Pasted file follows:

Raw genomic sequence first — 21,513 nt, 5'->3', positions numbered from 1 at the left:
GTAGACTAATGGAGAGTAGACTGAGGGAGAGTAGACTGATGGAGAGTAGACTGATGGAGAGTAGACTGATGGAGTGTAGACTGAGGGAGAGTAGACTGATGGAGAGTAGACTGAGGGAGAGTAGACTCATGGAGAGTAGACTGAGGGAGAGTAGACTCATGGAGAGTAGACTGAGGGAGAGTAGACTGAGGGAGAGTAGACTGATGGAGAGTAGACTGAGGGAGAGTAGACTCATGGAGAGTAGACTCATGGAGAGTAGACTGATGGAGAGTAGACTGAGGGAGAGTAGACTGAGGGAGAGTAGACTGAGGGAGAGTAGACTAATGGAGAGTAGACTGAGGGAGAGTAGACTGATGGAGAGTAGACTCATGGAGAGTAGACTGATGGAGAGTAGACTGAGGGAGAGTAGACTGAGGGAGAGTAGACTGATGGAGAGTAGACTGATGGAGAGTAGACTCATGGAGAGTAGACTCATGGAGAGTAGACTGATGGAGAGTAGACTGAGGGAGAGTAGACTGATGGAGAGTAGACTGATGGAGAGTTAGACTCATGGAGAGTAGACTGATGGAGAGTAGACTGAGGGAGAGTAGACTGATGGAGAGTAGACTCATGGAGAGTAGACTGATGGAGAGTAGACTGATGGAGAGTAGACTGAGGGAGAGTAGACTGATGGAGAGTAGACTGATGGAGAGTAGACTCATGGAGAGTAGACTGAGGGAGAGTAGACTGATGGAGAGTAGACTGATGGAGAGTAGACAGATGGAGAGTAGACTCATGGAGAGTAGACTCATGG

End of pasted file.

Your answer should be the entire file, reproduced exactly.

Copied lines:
Raw genomic sequence first — 21,513 nt, 5'->3', positions numbered from 1 at the left:
GTAGACTAATGGAGAGTAGACTGAGGGAGAGTAGACTGATGGAGAGTAGACTGATGGAGAGTAGACTGATGGAGTGTAGACTGAGGGAGAGTAGACTGATGGAGAGTAGACTGAGGGAGAGTAGACTCATGGAGAGTAGACTGAGGGAGAGTAGACTCATGGAGAGTAGACTGAGGGAGAGTAGACTGAGGGAGAGTAGACTGATGGAGAGTAGACTGAGGGAGAGTAGACTCATGGAGAGTAGACTCATGGAGAGTAGACTGATGGAGAGTAGACTGAGGGAGAGTAGACTGAGGGAGAGTAGACTGAGGGAGAGTAGACTAATGGAGAGTAGACTGAGGGAGAGTAGACTGATGGAGAGTAGACTCATGGAGAGTAGACTGATGGAGAGTAGACTGAGGGAGAGTAGACTGAGGGAGAGTAGACTGATGGAGAGTAGACTGATGGAGAGTAGACTCATGGAGAGTAGACTCATGGAGAGTAGACTGATGGAGAGTAGACTGAGGGAGAGTAGACTGATGGAGAGTAGACTGATGGAGAGTTAGACTCATGGAGAGTAGACTGATGGAGAGTAGACTGAGGGAGAGTAGACTGATGGAGAGTAGACTCATGGAGAGTAGACTGATGGAGAGTAGACTGATGGAGAGTAGACTGAGGGAGAGTAGACTGATGGAGAGTAGACTGATGGAGAGTAGACTCATGGAGAGTAGACTGAGGGAGAGTAGACTGATGGAGAGTAGACTGATGGAGAGTAGACAGATGGAGAGTAGACTCATGGAGAGTAGACTCATGG